Being completely honest, I feel sorry for Mr Moyes. There’s part of me that believes he would be a fine Boro manager. With us, he’d be outside the spotlight, especially in the Championship, and he’d be working for the sort of Chairman who, a bit like Bill Kenwright, would give him time. There’s the possibility it would be like Everton all over again, a scenario in which he shone. I think his poor record at Sunderland should be balanced against the innate problems he inherited within his squad, the sort of deep rooted issues that have been skirted over with the rotation of managers in the past. There are fundamental troubles within the Stadium of Shite. Anyone taking charge would want carte blanche to weed out the bad elements, instigate a massive overhaul of the playing personnel and end the era of footballers who feel they are entitled to earn fabulous Premiership salaries without working for them, which is most certainly the case up there. But that’ll never happen because the Board is looking to sell and move on, and therefore won’t fund such a sweeping change, leaving Moyes in charge of what he has to work with. A depressing situation. Not that I think he’d be perfect, and that’s especially the case when it comes to his brand of football. The last time I went to Goodison Park – home of the self-appointed People’s Club; pass the sick bucket – was a 1-0 win for Everton over Southgate’s Boro. It was moribund, parochial fare, and while you might argue Moyes achieved much with the resources he had it was a dull afternoon. My son started crying out of sheer boredom. I wasn’t far behind.

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Speaking of which, there should be no mistake about Boro’s general dreadfulness last night. Admittedly I’m getting this from reading trusted sources and the bits of Boro+ I heard last night as the service went down with Tees’ phone lines and the side’s attacking fluidity. We got lucky with de Roon’s moment of magic and Sunderland’s utter poverty when it came to ideas. Had this been against a team with more about them it would not have been this good. The disjointed nervousness that punctuated the (lack of) performance at Bournemouth continued here. Stuani was selected and was rubbish. Downing played manfully but was flattered by the opposition. Agnew went for a classic Karankian three-man midfield, starring Clayton, de Roon and Forshaw, which said more to me about the line-up designed to protect its goal rather than go for the jugular. Worse still, when the game cried out for more attacking prowess and pace, Traore was ignored and the manager instead replaced Negredo with Gestede, subbing off our one decent source of goals up front. Beanpole did what you expected him to, holding up long balls and little else, one of the more bizarre changes you’ll see and at odds with the spectators’ feelings over what was needed. This happened in a second half that somehow had Boro defending desperately against Sunlun’s half-baked forays. More than one person described it as two bald men fighting over a comb and it’s difficult to disagree with that assessment.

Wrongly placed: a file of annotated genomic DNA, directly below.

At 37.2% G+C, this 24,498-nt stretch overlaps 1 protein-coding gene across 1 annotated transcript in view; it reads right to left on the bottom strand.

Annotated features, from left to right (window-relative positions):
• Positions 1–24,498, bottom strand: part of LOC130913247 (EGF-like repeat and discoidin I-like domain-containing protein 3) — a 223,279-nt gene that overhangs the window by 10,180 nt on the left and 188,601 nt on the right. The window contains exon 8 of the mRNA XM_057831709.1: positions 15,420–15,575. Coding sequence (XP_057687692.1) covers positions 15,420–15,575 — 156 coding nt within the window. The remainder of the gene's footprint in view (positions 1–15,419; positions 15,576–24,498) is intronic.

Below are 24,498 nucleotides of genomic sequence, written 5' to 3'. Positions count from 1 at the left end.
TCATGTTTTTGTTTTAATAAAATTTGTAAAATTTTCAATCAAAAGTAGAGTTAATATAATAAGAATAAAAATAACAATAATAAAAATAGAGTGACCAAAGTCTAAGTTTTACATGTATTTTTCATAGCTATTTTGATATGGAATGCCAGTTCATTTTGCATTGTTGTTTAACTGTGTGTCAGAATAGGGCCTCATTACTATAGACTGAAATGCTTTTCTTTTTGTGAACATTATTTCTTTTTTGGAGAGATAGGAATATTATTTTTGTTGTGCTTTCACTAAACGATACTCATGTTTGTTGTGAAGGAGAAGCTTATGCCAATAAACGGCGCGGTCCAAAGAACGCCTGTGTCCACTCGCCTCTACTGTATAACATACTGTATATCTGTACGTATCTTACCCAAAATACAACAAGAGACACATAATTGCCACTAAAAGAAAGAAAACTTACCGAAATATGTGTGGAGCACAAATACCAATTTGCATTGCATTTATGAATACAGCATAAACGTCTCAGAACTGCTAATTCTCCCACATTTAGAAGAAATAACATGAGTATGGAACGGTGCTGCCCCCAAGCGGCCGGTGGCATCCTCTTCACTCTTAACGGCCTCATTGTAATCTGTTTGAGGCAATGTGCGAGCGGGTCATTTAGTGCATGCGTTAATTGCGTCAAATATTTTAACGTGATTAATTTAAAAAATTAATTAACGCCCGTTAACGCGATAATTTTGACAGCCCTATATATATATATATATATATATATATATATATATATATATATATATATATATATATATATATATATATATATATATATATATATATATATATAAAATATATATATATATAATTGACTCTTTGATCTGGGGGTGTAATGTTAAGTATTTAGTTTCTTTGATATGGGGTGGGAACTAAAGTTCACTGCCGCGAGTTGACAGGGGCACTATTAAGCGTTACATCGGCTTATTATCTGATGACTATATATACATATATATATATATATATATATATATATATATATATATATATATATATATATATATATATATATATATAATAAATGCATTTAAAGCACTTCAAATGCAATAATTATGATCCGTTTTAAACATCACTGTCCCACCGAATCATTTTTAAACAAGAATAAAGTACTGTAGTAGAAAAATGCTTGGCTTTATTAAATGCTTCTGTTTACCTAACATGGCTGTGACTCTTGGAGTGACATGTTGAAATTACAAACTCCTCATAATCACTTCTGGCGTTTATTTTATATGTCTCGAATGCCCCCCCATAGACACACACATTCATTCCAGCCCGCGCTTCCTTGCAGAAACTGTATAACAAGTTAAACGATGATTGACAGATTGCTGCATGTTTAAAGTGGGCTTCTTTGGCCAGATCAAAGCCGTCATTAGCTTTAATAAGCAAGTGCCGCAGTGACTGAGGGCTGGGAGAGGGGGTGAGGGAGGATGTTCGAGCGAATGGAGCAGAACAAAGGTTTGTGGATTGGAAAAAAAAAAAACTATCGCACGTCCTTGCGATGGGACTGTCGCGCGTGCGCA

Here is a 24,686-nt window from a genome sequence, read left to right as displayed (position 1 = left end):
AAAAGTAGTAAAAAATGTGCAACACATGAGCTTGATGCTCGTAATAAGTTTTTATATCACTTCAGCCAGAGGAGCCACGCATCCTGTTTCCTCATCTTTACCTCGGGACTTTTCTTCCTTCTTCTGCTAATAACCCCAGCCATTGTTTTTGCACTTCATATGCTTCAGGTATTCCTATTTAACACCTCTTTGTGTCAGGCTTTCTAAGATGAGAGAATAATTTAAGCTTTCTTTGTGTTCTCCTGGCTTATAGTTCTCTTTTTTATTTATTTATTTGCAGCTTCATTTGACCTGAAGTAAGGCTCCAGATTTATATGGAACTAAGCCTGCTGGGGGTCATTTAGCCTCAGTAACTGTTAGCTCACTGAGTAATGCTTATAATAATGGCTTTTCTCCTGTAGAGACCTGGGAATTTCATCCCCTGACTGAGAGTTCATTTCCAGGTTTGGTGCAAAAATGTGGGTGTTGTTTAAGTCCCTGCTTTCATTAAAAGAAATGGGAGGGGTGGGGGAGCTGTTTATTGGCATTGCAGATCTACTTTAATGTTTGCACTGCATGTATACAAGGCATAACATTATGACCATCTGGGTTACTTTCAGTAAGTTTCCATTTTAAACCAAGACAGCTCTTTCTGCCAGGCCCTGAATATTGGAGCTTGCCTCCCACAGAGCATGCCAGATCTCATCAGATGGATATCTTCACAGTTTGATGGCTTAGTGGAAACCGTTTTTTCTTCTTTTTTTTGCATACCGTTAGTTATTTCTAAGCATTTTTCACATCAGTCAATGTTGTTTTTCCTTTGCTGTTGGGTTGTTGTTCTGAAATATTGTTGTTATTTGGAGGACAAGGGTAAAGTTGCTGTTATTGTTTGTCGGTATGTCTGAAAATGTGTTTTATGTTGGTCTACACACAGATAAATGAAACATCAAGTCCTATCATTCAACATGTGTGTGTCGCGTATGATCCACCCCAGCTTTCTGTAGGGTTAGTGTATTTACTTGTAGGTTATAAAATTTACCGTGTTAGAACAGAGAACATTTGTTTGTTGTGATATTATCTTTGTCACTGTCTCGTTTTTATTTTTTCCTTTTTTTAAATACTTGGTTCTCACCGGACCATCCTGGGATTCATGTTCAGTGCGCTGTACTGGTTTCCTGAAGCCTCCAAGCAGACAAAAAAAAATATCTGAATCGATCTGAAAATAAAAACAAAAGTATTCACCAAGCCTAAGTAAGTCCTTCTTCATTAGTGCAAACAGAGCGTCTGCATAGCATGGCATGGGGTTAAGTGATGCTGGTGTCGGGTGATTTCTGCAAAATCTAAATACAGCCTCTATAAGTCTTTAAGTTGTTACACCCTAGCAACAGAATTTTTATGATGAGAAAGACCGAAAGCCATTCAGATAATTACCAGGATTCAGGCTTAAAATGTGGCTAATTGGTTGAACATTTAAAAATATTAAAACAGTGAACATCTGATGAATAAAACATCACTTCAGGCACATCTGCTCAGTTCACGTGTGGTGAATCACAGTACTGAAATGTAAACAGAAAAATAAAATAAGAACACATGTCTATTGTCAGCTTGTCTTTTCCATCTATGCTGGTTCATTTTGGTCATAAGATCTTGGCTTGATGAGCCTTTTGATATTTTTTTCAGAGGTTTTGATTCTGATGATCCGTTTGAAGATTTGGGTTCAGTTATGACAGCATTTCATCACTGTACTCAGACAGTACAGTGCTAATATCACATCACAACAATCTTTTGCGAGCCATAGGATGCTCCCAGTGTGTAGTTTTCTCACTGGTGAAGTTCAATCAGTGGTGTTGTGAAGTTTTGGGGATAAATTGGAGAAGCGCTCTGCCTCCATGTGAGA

So what have we learned? Number one is the continuing belief that Agnew should not get the job permanently. This match was a gift and we accepted it, but a number of incomprehensible managerial decisions and a clear lack of confidence and belief within the side – which we need; at the very least a ‘nothing to lose’ mentality would be something – indicate the club needs to look elsewhere. Nigel Pearson’s stock has risen with punters; easy enough to see why. There’s an ominous shortening in Ryan Giggs’s odds, implying Gibbo going down the Robson route again, but on the plus side David Wagner appears to be a name on more people’s lips. Make no mistake. This decision is more crucial than any other. Second, whoever takes over has to oversee a decisive clear-out, and quickly. My list of players to sell keeps lengthening. Also I would love to know why Patrick Bamford remains at best a bench warmer. What’s going on there? Someone, tell me.

Anyway, back to bed…